For example the letter could go something like this:

Hello David,

David, you and I have been working together for some time now, and I wanted to let you know the team and I do appreciate it. We really do enjoy getting involved in building your projects with you.

So much so I wanted to do something special for you.

While I was thinking about that, I realised we might have something in common. You see, for a while now I’ve been working with ‘Jake & Jake Architects’ on project designs and joint management of construction projects.

David, they’ve been very helpful. In fact, they’ve been great. Bill and the team at Jake & Jake are not only talented, but have also made our life easier. In fact, working with them has helped us improve the way we get the job done—profitably.

And come to think of it, I thought they might be able to give you some value, too. As a property developer, I’m sure you’re always looking at ways to improve a whole project, from design through to construction. One way to do that could be to talk with Bill.

To be sure, I’ve arranged something special for you with Jake & Jake Architects. When you call Bill on 555-2233 and mention this letter, you’ll be sent a paper titled:

‘The key factors to improving design & saving on project costs—without damaging the integrity of your project.’

This is normally valued at $78. This time, it’s on us. Please do consider it a gift.

Better yet, when you talk with Bill and mention my name, you’ll receive a free consultation. (I’m sure you know how much architects normally charge per hour, so be sure to take him and me up on the offer!) Bill will be able to do everything from discussing a specific design with you through to explaining exactly why Jake & Jake are not your average architects.

This is complimentary too. David, please consider it our small way of saying ‘thank you for being a client.’ And please do take us up on this offer. You really could get some helpful tips for your next project. Better yet, all you have to do to take advantage of this gift is to call Bill now.

Until then, I’ll look forward to hearing about how it went when I talk with you next.


Bob Stone

PS David, I’m more than happy to introduce you personally, so please feel free to let me know when you’re planning to have your complimentary meeting with Bill, and I’ll be sure to make it.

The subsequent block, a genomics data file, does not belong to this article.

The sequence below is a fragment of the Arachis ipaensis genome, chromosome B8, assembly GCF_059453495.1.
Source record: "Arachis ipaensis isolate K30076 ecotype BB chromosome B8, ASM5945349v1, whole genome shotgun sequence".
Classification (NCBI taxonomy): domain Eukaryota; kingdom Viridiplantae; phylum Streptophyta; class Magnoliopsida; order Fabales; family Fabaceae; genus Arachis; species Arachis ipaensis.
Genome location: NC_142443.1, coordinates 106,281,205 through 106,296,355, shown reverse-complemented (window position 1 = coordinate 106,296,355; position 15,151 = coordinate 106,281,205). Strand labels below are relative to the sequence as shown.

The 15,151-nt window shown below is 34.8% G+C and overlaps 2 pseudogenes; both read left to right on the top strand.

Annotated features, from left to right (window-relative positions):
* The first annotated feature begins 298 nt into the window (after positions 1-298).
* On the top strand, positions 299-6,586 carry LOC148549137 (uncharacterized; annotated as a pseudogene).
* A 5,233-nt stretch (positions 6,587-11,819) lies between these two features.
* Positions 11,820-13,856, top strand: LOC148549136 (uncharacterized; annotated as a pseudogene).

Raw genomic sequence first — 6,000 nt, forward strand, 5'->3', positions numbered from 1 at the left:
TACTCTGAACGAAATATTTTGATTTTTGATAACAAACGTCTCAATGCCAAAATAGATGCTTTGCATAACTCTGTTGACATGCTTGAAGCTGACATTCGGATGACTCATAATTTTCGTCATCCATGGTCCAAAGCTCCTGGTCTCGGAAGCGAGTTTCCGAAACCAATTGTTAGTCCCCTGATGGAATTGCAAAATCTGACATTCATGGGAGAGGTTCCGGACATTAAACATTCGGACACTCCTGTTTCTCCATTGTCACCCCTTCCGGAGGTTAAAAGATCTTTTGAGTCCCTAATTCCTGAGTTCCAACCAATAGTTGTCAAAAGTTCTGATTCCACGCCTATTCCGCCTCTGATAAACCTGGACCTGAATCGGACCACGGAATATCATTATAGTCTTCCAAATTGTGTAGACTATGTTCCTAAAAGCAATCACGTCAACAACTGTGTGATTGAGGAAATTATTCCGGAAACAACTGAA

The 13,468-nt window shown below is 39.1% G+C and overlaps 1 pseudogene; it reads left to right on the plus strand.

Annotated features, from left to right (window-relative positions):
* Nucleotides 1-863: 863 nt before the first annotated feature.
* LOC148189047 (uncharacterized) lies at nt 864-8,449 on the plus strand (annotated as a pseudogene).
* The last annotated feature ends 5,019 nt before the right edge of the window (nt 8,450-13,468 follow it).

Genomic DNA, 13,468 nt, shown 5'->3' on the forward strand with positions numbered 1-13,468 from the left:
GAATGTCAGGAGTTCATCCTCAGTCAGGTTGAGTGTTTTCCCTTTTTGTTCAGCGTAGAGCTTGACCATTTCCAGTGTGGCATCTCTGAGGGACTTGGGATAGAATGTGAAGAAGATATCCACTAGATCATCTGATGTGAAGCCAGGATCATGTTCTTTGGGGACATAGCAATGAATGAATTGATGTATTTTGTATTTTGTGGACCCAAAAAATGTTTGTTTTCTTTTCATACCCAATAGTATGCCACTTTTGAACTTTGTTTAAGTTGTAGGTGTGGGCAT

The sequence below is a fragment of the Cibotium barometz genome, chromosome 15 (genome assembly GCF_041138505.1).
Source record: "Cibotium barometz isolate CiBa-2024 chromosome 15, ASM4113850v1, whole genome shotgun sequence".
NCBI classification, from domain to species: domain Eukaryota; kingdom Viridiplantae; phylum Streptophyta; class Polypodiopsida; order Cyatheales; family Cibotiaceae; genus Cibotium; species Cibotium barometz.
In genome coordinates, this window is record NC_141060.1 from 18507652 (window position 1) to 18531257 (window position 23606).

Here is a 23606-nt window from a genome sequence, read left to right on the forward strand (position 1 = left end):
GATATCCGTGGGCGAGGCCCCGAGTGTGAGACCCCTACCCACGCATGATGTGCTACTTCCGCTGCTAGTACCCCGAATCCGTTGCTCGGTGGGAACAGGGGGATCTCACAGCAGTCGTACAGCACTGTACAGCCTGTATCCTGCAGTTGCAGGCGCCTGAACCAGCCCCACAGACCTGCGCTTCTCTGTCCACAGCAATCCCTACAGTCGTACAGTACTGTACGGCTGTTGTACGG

3. Identify businesses that have the same kind of ideal potential clients as yours and have them promote your business.

From time to time, you may explore the possibility of using other businesses whose client base profile is similar to your own. Or people may have also looked to suppliers. You can handle this in a similar fashion to the above example.

4. Piggyback your mailing pieces.

Here you "piggyback" so to speak, or take part in someone else's mailing—when another business sends a mailer, a special promotional piece about you is included as well.

For example, when an associate's (or a client's) business sends out monthly invoices or a letter, they enclose a newsletter, flyer, special offer, letter, or some sort of endorsement.

It keeps postage or delivery costs down and has that awesome power of endorsement by association. If it really does target your potential customers, it could provide a great return on your investment.

Bear in mind that an endorsement is a referral. People are far more likely to purchase when the business is endorsed.

5. Put together an invitation-only event.

Make your clients feel privileged by running an invitation-only event to which they may bring a select number of guests. By allowing a limit, the event gathers a further air of exclusivity and makes the customers feel special.    

Closed-door sales, video presentations, or seminars with guest speakers are a great way to add value to your customers and gather referrals.

It could be a "Bring a Friend Closed-Door Sale‟ (where your customers and their friends and family can get in only with an invitation).

Or a seminar could provide information to help the individual or the business do more or have more. For example, a manufacturer or agency could offer a sales training or customer service seminar to train their customers staff. A landscaping or garden supply business could hold demonstration days on paving or designing a garden. Fashion shows and beauty workshops work well, too. It's important to place a monetary value on the ticket to add to its perceived value in the customer's mind.